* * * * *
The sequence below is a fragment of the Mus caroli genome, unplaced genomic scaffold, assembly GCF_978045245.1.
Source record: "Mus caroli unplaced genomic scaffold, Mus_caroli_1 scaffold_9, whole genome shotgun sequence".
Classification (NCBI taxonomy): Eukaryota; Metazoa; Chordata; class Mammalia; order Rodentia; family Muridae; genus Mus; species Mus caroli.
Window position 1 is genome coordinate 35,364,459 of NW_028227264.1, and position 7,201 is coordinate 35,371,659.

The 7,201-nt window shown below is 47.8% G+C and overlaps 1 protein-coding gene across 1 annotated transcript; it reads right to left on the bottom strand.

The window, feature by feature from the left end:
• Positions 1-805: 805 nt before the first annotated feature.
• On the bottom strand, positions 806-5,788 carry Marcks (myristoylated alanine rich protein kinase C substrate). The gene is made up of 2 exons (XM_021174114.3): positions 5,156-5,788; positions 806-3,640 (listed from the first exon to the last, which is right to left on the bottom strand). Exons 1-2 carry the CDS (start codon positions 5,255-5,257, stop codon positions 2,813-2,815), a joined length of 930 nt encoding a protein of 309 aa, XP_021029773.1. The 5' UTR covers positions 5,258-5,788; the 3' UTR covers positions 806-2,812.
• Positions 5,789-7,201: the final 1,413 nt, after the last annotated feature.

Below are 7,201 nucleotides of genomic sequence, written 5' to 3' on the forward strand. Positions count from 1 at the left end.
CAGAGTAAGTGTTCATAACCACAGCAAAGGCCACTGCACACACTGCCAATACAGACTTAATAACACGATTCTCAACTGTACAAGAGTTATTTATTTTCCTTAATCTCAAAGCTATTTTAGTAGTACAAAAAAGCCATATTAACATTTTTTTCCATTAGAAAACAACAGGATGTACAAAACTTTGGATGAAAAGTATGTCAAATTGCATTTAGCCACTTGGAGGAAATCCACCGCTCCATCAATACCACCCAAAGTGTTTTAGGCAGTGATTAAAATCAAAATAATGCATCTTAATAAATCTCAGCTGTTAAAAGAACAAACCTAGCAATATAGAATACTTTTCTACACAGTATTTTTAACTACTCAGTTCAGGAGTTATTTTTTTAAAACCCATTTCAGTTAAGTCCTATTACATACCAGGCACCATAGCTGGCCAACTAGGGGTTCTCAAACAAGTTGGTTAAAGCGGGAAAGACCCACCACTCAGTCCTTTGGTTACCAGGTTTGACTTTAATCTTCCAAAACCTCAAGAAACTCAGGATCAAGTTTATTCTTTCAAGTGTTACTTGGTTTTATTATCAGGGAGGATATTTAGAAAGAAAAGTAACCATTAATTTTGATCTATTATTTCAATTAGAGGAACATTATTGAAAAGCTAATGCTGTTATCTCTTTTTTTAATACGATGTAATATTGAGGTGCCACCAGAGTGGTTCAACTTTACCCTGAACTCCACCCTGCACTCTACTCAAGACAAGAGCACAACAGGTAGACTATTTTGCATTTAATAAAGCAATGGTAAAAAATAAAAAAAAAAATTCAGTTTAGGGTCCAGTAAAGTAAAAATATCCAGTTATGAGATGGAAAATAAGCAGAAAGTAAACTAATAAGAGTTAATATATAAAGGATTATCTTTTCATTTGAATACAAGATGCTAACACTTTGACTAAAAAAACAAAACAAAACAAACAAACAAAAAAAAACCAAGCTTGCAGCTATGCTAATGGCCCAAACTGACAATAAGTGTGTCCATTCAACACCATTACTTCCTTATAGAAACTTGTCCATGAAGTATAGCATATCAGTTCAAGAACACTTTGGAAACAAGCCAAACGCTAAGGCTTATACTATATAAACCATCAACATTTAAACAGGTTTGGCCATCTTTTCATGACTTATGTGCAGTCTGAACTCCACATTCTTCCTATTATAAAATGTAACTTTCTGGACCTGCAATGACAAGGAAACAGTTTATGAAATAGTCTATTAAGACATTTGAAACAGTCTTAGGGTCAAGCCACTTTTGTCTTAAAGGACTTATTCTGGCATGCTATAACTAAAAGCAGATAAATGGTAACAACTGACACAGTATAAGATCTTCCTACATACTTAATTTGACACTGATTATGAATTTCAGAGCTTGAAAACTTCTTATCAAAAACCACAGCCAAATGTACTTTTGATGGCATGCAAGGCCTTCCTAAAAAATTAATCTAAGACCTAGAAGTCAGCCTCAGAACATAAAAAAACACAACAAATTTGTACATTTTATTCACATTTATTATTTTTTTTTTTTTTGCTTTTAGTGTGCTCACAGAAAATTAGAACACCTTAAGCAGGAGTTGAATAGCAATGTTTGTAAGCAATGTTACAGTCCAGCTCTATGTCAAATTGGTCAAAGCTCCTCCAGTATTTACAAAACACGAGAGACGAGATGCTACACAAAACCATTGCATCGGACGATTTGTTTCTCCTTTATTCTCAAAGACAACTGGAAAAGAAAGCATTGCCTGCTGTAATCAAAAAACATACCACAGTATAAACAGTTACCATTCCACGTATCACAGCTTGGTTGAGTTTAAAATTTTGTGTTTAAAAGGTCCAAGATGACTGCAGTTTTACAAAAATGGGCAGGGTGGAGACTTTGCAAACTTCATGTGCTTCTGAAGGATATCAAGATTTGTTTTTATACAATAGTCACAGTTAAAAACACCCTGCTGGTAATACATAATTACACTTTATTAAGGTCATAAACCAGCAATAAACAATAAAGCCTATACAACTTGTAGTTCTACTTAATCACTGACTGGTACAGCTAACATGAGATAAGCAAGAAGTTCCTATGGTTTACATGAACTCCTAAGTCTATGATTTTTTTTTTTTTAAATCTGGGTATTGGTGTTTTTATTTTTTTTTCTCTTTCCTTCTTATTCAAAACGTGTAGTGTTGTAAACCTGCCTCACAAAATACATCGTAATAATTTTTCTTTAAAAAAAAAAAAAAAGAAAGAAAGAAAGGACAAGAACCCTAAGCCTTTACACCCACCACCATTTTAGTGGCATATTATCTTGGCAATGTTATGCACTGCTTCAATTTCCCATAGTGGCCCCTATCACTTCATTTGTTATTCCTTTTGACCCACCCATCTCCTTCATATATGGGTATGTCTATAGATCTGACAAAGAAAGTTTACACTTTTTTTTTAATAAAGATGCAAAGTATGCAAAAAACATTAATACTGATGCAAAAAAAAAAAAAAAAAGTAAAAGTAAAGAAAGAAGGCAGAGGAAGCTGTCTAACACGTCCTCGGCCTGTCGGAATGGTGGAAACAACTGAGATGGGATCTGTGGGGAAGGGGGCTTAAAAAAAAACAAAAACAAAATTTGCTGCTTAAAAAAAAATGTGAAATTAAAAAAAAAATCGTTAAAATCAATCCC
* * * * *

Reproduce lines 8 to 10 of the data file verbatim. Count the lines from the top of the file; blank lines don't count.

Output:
• On the bottom strand, positions 806-5,788 carry Marcks (myristoylated alanine rich protein kinase C substrate). The gene is made up of 2 exons (XM_021174114.3): positions 5,156-5,788; positions 806-3,640 (listed from the first exon to the last, which is right to left on the bottom strand). Exons 1-2 carry the CDS (start codon positions 5,255-5,257, stop codon positions 2,813-2,815), a joined length of 930 nt encoding a protein of 309 aa, XP_021029773.1. The 5' UTR covers positions 5,258-5,788; the 3' UTR covers positions 806-2,812.
• Positions 5,789-7,201: the final 1,413 nt, after the last annotated feature.

Below are 7,201 nucleotides of genomic sequence, written 5' to 3' on the forward strand. Positions count from 1 at the left end.